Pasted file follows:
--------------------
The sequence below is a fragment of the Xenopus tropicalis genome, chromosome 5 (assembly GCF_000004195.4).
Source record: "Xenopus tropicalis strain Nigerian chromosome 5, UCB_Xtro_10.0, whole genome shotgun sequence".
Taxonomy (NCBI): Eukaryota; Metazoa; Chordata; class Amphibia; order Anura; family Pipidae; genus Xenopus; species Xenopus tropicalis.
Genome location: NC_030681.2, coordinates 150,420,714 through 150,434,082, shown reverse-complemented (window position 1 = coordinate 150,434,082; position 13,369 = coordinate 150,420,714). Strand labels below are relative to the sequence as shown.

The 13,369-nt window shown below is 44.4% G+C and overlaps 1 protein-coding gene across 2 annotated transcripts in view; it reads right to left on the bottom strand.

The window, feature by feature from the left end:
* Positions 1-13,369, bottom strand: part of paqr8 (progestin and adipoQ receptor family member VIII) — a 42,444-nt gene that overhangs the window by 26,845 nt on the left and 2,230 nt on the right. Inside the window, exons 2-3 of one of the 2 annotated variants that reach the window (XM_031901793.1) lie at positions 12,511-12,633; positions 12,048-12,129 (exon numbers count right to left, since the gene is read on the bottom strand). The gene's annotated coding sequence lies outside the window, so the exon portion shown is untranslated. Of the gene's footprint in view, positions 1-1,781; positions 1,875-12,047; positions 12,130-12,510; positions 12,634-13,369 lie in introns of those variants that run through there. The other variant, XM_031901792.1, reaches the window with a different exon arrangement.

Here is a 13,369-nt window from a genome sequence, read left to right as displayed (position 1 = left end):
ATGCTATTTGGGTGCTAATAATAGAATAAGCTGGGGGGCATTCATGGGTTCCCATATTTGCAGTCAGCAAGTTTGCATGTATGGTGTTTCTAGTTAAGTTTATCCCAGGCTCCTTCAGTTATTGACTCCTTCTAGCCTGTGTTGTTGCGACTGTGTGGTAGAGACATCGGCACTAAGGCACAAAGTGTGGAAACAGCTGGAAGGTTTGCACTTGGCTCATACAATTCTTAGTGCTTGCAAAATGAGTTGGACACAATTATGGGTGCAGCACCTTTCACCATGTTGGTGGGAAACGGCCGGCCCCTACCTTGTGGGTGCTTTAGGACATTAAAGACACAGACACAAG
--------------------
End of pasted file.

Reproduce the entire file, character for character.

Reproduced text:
The sequence below is a fragment of the Xenopus tropicalis genome, chromosome 5 (assembly GCF_000004195.4).
Source record: "Xenopus tropicalis strain Nigerian chromosome 5, UCB_Xtro_10.0, whole genome shotgun sequence".
Taxonomy (NCBI): Eukaryota; Metazoa; Chordata; class Amphibia; order Anura; family Pipidae; genus Xenopus; species Xenopus tropicalis.
Genome location: NC_030681.2, coordinates 150,420,714 through 150,434,082, shown reverse-complemented (window position 1 = coordinate 150,434,082; position 13,369 = coordinate 150,420,714). Strand labels below are relative to the sequence as shown.

The 13,369-nt window shown below is 44.4% G+C and overlaps 1 protein-coding gene across 2 annotated transcripts in view; it reads right to left on the bottom strand.

The window, feature by feature from the left end:
* Positions 1-13,369, bottom strand: part of paqr8 (progestin and adipoQ receptor family member VIII) — a 42,444-nt gene that overhangs the window by 26,845 nt on the left and 2,230 nt on the right. Inside the window, exons 2-3 of one of the 2 annotated variants that reach the window (XM_031901793.1) lie at positions 12,511-12,633; positions 12,048-12,129 (exon numbers count right to left, since the gene is read on the bottom strand). The gene's annotated coding sequence lies outside the window, so the exon portion shown is untranslated. Of the gene's footprint in view, positions 1-1,781; positions 1,875-12,047; positions 12,130-12,510; positions 12,634-13,369 lie in introns of those variants that run through there. The other variant, XM_031901792.1, reaches the window with a different exon arrangement.

Here is a 13,369-nt window from a genome sequence, read left to right as displayed (position 1 = left end):
ATGCTATTTGGGTGCTAATAATAGAATAAGCTGGGGGGCATTCATGGGTTCCCATATTTGCAGTCAGCAAGTTTGCATGTATGGTGTTTCTAGTTAAGTTTATCCCAGGCTCCTTCAGTTATTGACTCCTTCTAGCCTGTGTTGTTGCGACTGTGTGGTAGAGACATCGGCACTAAGGCACAAAGTGTGGAAACAGCTGGAAGGTTTGCACTTGGCTCATACAATTCTTAGTGCTTGCAAAATGAGTTGGACACAATTATGGGTGCAGCACCTTTCACCATGTTGGTGGGAAACGGCCGGCCCCTACCTTGTGGGTGCTTTAGGACATTAAAGACACAGACACAAG